Propagation of Nanopores and Formation of Nanoporous Domains during Anodization of n-InP in KOH

Monday, October 12, 2015: 11:00
Curtis A (Hyatt Regency)
D. N. Buckley, R. P. Lynch (University of Limerick, Ireland), N. Quill (University of Limerick, Ireland), and C. O'Dwyer (University College Cork)
Nanopore formation due to electrochemical etching occurs in a range of semiconductors from Si to InP and it is quite common for such pores to propagate along preferential directions.  These directions and the pore morphology have been shown to be affected by a range of parameters including temperature, composition and concentration of electrolyte, and type, orientation and doping density of the substrate.  Many different pore morphologies have been observed and several models have been proposed to explain them.  In this paper, we review our recent work1-4 on nanopore formation during anodization of n-InP electrodes in aqueous KOH.

Detailed scanning and transmission electron microscopy (SEM and TEM) shows that  pores emanating from surface pits propagate along the <111>A crystallographic directions to form, in the early stages of anodization, porous domains with the shape of a tetrahedron truncated symmetrically through its center by a plane parallel to the (100) surface of the electrode.  This was confirmed by comparing the predictions of a detailed model of pore propagation with SEM and TEM observations.  The model considered pores originating from a pit at the (100) surface and propagating along <111>A directions at rates equal at any instant in time.  It showed in detail how this leads to domains with the shape of a tetrahedron truncated by a (100) plane.  Observed cross sections correspond in detail and with good precision to those predicted by the model. SEM and TEM showed that cross sections are trapezoidal and triangular, respectively, in the two cleavage planes of the wafer, and TEM showed that they are rectangular in the surface plane, as predicted.  Aspect ratios and angles calculated from observed cross sections were in good agreement with predicted values.  The pore patterns observed were also in good agreement with those predicted and SEM observations of the surface further confirmed details of the model.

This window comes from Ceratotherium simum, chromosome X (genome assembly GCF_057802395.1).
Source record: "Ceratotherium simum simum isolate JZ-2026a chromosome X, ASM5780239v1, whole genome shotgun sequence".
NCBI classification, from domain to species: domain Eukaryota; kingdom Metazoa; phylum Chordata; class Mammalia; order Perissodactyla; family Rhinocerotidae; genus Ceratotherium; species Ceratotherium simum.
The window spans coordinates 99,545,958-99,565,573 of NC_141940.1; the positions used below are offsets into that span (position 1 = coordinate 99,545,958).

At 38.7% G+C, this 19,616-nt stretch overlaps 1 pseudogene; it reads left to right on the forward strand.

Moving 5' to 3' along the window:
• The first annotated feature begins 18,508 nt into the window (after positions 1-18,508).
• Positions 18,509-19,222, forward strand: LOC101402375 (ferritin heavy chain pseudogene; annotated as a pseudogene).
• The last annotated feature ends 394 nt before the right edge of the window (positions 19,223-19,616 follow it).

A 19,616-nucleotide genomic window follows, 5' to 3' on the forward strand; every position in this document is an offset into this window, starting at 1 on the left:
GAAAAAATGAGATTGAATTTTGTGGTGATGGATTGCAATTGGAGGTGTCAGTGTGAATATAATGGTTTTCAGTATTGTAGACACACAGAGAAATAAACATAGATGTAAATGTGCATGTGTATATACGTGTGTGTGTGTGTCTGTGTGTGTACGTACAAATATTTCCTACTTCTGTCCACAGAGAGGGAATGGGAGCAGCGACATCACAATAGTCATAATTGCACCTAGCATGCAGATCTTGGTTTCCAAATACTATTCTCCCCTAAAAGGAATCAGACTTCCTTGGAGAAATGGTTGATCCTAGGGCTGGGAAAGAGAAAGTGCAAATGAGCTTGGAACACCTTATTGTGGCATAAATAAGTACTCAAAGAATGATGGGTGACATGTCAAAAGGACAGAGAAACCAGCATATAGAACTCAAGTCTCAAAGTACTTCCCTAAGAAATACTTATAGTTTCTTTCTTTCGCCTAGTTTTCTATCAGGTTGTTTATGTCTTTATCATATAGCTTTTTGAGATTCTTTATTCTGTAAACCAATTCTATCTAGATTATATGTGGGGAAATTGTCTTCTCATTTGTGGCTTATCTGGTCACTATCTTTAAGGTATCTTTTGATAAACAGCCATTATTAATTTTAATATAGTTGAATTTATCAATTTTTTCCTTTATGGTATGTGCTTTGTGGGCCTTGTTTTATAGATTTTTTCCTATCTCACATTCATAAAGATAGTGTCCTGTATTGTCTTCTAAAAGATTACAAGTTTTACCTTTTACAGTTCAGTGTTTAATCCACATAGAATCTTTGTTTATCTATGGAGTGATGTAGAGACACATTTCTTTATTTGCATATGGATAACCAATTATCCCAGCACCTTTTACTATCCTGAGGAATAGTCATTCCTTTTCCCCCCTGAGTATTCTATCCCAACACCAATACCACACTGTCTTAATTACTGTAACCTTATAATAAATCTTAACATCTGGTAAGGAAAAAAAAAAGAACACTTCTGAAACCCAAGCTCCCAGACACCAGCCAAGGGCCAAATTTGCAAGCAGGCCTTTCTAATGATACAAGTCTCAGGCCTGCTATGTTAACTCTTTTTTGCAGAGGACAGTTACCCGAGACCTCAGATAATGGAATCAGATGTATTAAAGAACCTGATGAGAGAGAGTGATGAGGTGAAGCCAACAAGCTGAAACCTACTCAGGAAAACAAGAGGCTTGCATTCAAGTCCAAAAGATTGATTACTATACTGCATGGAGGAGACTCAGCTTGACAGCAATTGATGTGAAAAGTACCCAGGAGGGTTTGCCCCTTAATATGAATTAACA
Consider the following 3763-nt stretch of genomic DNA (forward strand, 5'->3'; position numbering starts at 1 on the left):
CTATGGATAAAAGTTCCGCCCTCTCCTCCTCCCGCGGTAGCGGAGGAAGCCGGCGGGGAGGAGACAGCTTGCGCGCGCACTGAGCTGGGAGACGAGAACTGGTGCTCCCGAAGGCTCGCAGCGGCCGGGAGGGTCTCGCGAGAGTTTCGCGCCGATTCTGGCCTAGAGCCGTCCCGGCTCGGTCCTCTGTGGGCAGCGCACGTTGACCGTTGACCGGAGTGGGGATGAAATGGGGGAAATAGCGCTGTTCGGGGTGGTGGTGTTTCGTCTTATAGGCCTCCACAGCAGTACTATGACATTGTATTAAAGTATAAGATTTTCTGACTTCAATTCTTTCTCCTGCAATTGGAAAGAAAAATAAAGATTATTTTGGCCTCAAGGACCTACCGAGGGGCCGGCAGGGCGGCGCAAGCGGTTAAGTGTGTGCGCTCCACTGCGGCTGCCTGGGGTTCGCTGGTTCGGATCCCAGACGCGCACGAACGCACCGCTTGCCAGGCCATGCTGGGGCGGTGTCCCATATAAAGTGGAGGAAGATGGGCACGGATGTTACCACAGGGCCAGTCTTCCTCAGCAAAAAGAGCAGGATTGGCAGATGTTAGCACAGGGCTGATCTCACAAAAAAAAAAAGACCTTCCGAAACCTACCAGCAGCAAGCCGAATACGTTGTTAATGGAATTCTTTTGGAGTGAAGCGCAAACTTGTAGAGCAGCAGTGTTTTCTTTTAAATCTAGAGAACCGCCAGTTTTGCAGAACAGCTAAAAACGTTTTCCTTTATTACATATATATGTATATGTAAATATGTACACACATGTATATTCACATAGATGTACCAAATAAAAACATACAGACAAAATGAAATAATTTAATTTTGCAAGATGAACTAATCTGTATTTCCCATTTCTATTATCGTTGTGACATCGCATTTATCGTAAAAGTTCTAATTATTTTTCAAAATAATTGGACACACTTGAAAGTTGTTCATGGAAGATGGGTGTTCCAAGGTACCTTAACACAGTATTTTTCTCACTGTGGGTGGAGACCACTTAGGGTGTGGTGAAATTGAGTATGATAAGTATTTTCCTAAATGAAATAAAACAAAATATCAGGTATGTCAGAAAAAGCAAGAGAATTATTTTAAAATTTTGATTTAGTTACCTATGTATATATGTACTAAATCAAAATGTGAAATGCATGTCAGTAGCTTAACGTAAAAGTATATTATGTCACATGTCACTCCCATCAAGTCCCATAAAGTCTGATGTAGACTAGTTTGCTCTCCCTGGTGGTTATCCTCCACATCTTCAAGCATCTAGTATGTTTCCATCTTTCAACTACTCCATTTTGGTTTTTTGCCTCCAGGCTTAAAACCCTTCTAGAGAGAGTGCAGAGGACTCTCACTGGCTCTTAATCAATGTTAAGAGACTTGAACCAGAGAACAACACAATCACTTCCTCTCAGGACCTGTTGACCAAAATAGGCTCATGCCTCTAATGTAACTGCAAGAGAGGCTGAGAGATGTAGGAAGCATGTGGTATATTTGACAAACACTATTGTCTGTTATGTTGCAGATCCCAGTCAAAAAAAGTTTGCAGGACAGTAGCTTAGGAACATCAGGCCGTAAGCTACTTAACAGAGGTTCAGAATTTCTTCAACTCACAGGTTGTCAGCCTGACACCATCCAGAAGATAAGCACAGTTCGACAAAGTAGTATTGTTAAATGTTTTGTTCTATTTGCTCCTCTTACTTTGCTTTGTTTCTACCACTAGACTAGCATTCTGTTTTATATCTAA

We propose1 a three-step model of electrochemical nanopore formation that explains how crystallographically oriented etching can occur even though the rate-determining process (hole generation) occurs only at pore tips. The model shows that competition in kinetics between hole diffusion and electrochemical reaction determines the average diffusion distance of holes along the semiconductor surface and this, in turn, determines whether etching is crystallographic.  If the kinetics of reaction are slow relative to diffusion, etching can occur at preferred crystallographic sites within a zone in the vicinity of the pore tip, leading to pore propagation in preferential directions.  Symmetrical etching of three {111}A faces forming the pore tip causes it to propagate in the (remaining) <111>A direction.  As a pore etches, propagating atomic ledges can meet to form sites that can become new pore tips and this enables branching of pores along any of the <111>A directions. The model explains the observed uniform width of pores and its variation with temperature, carrier concentration and electrolyte concentration. It also explains pore wall thickness, and deviations of pore propagation from the <111>A directions.  We believe that the model is generally applicable to electrochemical pore formation in III-V semiconductors.


1.  R. P. Lynch, N. Quill, C. O’Dwyer, S. Nakahara and D. N. Buckley, Phys. Chem. Chem. Phys., 15, 15135-15145 (2013)

2.  R. P. Lynch, C. O’Dwyer, N. Quill, S. Nakahara, S.B. Newcomb and D. N. Buckley, J. Electrochem. Soc., 2013, 160, D260

3.  N. Quill, R. P. Lynch, C. O’Dwyer and D. N. Buckley, ECS Trans., 2013, 50 (37), 143

4.  C. O’Dwyer, D. N. Buckley, D. Sutton, M. Serantoni and S. B. Newcomb, J. Electrochem. Soc., 2007, 154, H78

5.  C. O’Dwyer, D. N. Buckley, D. Sutton and S. B. Newcomb, J. Electrochem. Soc., 2006, 153, G1039